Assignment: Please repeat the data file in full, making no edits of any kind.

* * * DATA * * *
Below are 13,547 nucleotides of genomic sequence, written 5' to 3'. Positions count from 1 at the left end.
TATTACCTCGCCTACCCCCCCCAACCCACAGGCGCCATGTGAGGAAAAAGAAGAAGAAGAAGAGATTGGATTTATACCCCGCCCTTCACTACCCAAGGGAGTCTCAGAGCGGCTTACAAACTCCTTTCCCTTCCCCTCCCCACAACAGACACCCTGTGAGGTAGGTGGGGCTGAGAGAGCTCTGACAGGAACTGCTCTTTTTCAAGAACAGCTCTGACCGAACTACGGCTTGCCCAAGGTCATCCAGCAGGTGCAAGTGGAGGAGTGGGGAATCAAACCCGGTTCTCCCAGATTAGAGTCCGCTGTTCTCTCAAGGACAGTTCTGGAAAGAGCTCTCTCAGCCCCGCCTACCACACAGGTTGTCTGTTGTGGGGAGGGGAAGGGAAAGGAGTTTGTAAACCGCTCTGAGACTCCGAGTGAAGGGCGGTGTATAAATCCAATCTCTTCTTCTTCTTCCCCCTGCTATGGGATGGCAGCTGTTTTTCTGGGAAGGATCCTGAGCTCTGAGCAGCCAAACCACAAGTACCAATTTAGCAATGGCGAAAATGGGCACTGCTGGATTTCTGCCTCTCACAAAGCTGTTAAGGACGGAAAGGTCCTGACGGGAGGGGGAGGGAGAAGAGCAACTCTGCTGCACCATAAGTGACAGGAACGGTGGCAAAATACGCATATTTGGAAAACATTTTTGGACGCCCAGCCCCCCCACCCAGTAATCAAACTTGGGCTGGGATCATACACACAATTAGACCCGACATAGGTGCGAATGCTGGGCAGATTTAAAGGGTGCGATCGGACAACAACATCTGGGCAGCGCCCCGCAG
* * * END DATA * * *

Below are 13,547 nucleotides of genomic sequence, written 5' to 3'. Positions count from 1 at the left end.
TATTACCTCGCCTACCCCCCCCAACCCACAGGCGCCATGTGAGGAAAAAGAAGAAGAAGAAGAGATTGGATTTATACCCCGCCCTTCACTACCCAAGGGAGTCTCAGAGCGGCTTACAAACTCCTTTCCCTTCCCCTCCCCACAACAGACACCCTGTGAGGTAGGTGGGGCTGAGAGAGCTCTGACAGGAACTGCTCTTTTTCAAGAACAGCTCTGACCGAACTACGGCTTGCCCAAGGTCATCCAGCAGGTGCAAGTGGAGGAGTGGGGAATCAAACCCGGTTCTCCCAGATTAGAGTCCGCTGTTCTCTCAAGGACAGTTCTGGAAAGAGCTCTCTCAGCCCCGCCTACCACACAGGTTGTCTGTTGTGGGGAGGGGAAGGGAAAGGAGTTTGTAAACCGCTCTGAGACTCCGAGTGAAGGGCGGTGTATAAATCCAATCTCTTCTTCTTCTTCCCCCTGCTATGGGATGGCAGCTGTTTTTCTGGGAAGGATCCTGAGCTCTGAGCAGCCAAACCACAAGTACCAATTTAGCAATGGCGAAAATGGGCACTGCTGGATTTCTGCCTCTCACAAAGCTGTTAAGGACGGAAAGGTCCTGACGGGAGGGGGAGGGAGAAGAGCAACTCTGCTGCACCATAAGTGACAGGAACGGTGGCAAAATACGCATATTTGGAAAACATTTTTGGACGCCCAGCCCCCCCACCCAGTAATCAAACTTGGGCTGGGATCATACACACAATTAGACCCGACATAGGTGCGAATGCTGGGCAGATTTAAAGGGTGCGATCGGACAACAACATCTGGGCAGCGCCCCGCAG